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Resisting the Prowling Lion – Day 37

Resisting the Prowling Lion – 40 Days with Screwtape

Day 37 – Wednesday in Holy Week

To Read:

From The Screwtape Letters:

Screwtape, a senior demon, is offering advice to Wormwood his nephew, an apprentice demon.  The language he uses is ‘upside down’ referring to God as ‘the Enemy’ and the devil as ‘Our Father Below’.


Later on you can venture on what may be called the Generous Conflict Illusion.   This game is best played with more than two players, in a family with grown-up children for example.   Something quite trivial, like having tea in the garden, is proposed.   One member takes care to make it quite clear (though not in so many words) that he would rather not but is, of course, prepared to do so out of ‘Unselfishness’.   The others instantly withdraw their proposal, ostensibly through their ‘Unselfishness’, but really because they don’t want to be used as a sort of clay figure on which the first speaker practices petty altruisms.   But he is not going to be done out of his debauch of Unselfishness either.   He insists on doing ‘what the others want’.   They insist on doing what he wants.   Passions are roused.   Soon someone is saying ‘Very well then, I won’t have any tea at all!’, and a real quarrel ensues with bitter resentment on both sides.   You see how it is done?   If each side had been frankly contending for its own real wish, they would all have kept within the bounds of reason and courtesy; but just because the contention is reversed and each side is fighting the other side’s battle, all the bitterness which really flows from thwarted self-righteousness and obstinacy and the accumulated grudges of the last ten years is concealed from them by the nominal or official ‘Unselfishness’ of what they are doing or, at least, held to be excused by it.   Each side is, indeed, quite alive to the cheap quality of the adversary’s Unselfishness and of the false position into which he is trying to force them; but each manages to feel blameless and ill-used itself, with no more dishonesty than comes natural to a human.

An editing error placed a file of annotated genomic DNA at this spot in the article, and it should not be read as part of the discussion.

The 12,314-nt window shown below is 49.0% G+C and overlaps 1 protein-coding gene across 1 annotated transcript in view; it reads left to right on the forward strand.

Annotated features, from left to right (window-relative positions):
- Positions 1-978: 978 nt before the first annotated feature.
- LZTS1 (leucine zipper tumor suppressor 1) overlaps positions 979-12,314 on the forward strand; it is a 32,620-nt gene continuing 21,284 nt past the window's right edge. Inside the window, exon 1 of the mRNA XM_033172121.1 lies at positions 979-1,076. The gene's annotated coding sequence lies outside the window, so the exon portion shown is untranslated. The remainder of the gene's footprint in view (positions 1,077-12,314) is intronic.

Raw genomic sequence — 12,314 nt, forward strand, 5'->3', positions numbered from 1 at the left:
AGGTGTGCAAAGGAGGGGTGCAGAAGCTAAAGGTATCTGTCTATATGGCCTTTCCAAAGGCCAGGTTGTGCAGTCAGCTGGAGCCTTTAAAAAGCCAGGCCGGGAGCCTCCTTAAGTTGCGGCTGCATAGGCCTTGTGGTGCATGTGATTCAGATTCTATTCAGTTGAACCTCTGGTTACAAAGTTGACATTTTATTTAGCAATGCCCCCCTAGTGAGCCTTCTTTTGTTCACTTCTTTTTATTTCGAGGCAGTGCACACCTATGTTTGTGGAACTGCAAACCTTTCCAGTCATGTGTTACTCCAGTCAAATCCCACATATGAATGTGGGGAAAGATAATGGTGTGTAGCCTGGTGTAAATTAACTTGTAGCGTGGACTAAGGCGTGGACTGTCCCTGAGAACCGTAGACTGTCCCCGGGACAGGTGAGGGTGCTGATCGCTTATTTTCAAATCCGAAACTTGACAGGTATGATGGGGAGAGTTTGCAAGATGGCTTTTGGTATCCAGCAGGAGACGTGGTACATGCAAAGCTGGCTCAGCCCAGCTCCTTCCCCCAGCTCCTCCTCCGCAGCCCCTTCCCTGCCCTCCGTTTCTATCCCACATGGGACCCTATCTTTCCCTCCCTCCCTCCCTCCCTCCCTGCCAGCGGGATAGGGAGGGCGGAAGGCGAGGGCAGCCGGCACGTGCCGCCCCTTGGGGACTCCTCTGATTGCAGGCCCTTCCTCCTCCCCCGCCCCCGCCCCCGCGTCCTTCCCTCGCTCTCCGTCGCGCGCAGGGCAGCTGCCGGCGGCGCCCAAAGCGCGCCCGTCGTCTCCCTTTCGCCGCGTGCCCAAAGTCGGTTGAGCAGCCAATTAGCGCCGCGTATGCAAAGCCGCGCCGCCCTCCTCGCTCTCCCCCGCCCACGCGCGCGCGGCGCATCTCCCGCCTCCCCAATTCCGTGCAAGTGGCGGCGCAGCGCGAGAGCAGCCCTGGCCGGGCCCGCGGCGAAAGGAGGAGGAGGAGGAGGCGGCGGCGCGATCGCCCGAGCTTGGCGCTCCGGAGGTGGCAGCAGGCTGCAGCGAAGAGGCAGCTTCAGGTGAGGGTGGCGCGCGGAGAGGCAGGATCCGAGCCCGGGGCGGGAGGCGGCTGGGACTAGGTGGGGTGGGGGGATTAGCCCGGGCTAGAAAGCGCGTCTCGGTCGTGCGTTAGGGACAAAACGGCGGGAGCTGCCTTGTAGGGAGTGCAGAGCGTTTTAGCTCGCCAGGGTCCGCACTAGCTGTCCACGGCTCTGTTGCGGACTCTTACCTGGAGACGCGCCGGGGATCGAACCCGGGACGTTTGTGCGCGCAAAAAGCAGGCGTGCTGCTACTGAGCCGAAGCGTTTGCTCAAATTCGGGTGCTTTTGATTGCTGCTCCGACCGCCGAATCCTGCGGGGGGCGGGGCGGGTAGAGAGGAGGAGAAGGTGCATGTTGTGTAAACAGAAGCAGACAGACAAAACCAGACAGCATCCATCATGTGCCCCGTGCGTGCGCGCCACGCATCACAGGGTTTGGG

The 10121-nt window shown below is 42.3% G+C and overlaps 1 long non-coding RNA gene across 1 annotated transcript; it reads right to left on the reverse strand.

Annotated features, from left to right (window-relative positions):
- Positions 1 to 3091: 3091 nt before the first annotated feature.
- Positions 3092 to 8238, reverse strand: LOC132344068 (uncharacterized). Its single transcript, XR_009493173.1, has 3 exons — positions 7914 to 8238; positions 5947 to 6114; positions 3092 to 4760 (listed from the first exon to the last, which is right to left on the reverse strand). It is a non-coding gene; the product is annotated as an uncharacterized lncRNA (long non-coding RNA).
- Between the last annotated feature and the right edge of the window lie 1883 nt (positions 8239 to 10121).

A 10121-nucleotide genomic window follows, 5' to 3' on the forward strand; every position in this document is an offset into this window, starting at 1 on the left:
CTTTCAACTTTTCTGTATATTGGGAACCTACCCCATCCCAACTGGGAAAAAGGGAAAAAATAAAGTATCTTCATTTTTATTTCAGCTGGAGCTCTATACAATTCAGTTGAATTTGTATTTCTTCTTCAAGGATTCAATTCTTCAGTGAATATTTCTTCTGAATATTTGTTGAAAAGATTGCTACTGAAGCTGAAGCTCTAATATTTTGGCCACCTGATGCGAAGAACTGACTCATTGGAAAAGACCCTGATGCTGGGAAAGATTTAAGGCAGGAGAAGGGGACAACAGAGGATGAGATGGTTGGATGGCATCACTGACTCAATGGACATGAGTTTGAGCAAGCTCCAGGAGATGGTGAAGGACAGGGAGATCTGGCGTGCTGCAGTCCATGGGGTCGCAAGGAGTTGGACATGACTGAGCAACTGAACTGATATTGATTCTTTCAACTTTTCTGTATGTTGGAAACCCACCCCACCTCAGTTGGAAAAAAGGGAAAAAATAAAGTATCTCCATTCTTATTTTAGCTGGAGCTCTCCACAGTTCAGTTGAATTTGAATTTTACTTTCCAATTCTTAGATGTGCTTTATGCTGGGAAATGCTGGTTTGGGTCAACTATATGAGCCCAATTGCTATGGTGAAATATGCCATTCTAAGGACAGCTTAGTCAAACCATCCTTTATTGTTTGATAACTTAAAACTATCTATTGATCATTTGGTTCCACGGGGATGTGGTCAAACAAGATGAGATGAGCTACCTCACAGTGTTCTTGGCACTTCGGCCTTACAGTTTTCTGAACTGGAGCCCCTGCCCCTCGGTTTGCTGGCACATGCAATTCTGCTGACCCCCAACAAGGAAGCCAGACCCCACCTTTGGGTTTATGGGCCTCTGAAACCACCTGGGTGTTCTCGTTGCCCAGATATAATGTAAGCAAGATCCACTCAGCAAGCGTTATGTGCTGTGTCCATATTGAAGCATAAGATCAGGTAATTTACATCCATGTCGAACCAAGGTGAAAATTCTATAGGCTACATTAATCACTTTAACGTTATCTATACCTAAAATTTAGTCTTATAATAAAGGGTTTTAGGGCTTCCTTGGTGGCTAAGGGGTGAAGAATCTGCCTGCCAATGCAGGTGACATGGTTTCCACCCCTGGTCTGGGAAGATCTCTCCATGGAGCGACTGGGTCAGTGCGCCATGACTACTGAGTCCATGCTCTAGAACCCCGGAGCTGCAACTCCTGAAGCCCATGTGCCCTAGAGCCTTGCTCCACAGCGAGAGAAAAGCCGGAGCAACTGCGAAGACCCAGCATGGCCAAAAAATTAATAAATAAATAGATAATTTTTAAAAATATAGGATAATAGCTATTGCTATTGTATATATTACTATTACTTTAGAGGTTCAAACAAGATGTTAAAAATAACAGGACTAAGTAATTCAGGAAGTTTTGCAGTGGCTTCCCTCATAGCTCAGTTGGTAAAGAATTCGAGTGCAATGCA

A sensible human once said, ‘If people knew how much ill-feeling Unselfishness occasions, it would not be so often recommended from the pulpit’; and again, ‘She’s the sort of woman who lives for others – you can always tell the others by their hunted expression’.

Your affectionate uncle


To Reflect:

One of the great challenges of growing in a community of faith, and indeed in any community or family, is to come to a place where people can tell the truth.  This is especially so amongst those who are in love with each other.

Let me explain.   When I meet with couples before their weddings we discuss that one of the challenges to ‘future proofing’ their marriage is that, because they are in love, they will choose to tell lies to each other.   After all every loving partner knows that there is only one answer to the fashion advice question ‘Does my bum look big in this?’   The answer, if you are smart, is always ‘Of course not darling!’.  

Because we love, and love demands ‘unselfishness’ (or better still charity – please re-visit yesterday’s comment about the philological department from hell) we easily get into the habit of telling white lies.   This is not a real problem in the world of skinny jeans and fashionable denim but, if it becomes a habit, it rapidly breeds resentment and prevents the blossoming of love.

Worse still is the response of ‘unselfish silence’.  Found especially in churches, this happens when someone is so upset with the actions of another that they would rather say nothing at all!  Of course this is accompanied by quiet whispers to others that they are unhappy.   This is perhaps best expressed in the phrase ‘I am so angry with your inability to understand that what you are doing angers me and steps on everything I cherish that I won’t even tell you what it is I am upset about so that you can’t begin to fix what is wrong!’  Not quite what is meant by Christian charity…  

In meetings in our church we have a strategy to counter this.  When an idea or thought in a meeting receives no response someone will prick our balloon of self-importance by asking ‘Does this silence presume consent or conceal dissent?’  A useful question to ask when you suspect unselfishness has the upper hand over charity – or perhaps that the meeting has just gone on for too long!

Herein lies the rub.  

Unselfishness or charity; which one is to be our watchword?